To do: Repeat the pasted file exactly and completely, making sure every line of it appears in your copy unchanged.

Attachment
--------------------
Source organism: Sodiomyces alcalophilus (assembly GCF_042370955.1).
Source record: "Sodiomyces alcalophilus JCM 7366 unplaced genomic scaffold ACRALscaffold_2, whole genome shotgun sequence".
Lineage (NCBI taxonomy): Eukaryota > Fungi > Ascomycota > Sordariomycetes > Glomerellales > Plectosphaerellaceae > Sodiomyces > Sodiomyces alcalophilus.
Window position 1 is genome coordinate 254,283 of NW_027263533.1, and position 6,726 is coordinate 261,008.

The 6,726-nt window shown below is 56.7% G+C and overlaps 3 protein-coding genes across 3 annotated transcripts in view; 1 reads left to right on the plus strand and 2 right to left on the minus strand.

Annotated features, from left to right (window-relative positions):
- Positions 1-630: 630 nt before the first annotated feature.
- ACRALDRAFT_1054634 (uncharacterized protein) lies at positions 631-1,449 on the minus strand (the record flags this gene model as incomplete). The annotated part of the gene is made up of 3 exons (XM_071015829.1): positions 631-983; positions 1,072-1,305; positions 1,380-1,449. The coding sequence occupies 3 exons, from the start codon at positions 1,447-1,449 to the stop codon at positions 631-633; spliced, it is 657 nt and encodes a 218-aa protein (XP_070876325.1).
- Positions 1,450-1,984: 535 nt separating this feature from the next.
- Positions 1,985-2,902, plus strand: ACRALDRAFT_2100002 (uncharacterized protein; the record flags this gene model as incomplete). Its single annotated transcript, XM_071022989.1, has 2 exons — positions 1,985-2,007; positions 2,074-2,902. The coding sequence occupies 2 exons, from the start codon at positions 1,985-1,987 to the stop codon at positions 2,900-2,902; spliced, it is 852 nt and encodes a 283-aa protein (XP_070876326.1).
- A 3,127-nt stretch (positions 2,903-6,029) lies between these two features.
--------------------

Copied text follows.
Source organism: Sodiomyces alcalophilus (assembly GCF_042370955.1).
Source record: "Sodiomyces alcalophilus JCM 7366 unplaced genomic scaffold ACRALscaffold_2, whole genome shotgun sequence".
Lineage (NCBI taxonomy): Eukaryota > Fungi > Ascomycota > Sordariomycetes > Glomerellales > Plectosphaerellaceae > Sodiomyces > Sodiomyces alcalophilus.
Window position 1 is genome coordinate 254,283 of NW_027263533.1, and position 6,726 is coordinate 261,008.

The 6,726-nt window shown below is 56.7% G+C and overlaps 3 protein-coding genes across 3 annotated transcripts in view; 1 reads left to right on the plus strand and 2 right to left on the minus strand.

Annotated features, from left to right (window-relative positions):
- Positions 1-630: 630 nt before the first annotated feature.
- ACRALDRAFT_1054634 (uncharacterized protein) lies at positions 631-1,449 on the minus strand (the record flags this gene model as incomplete). The annotated part of the gene is made up of 3 exons (XM_071015829.1): positions 631-983; positions 1,072-1,305; positions 1,380-1,449. The coding sequence occupies 3 exons, from the start codon at positions 1,447-1,449 to the stop codon at positions 631-633; spliced, it is 657 nt and encodes a 218-aa protein (XP_070876325.1).
- Positions 1,450-1,984: 535 nt separating this feature from the next.
- Positions 1,985-2,902, plus strand: ACRALDRAFT_2100002 (uncharacterized protein; the record flags this gene model as incomplete). Its single annotated transcript, XM_071022989.1, has 2 exons — positions 1,985-2,007; positions 2,074-2,902. The coding sequence occupies 2 exons, from the start codon at positions 1,985-1,987 to the stop codon at positions 2,900-2,902; spliced, it is 852 nt and encodes a 283-aa protein (XP_070876326.1).
- A 3,127-nt stretch (positions 2,903-6,029) lies between these two features.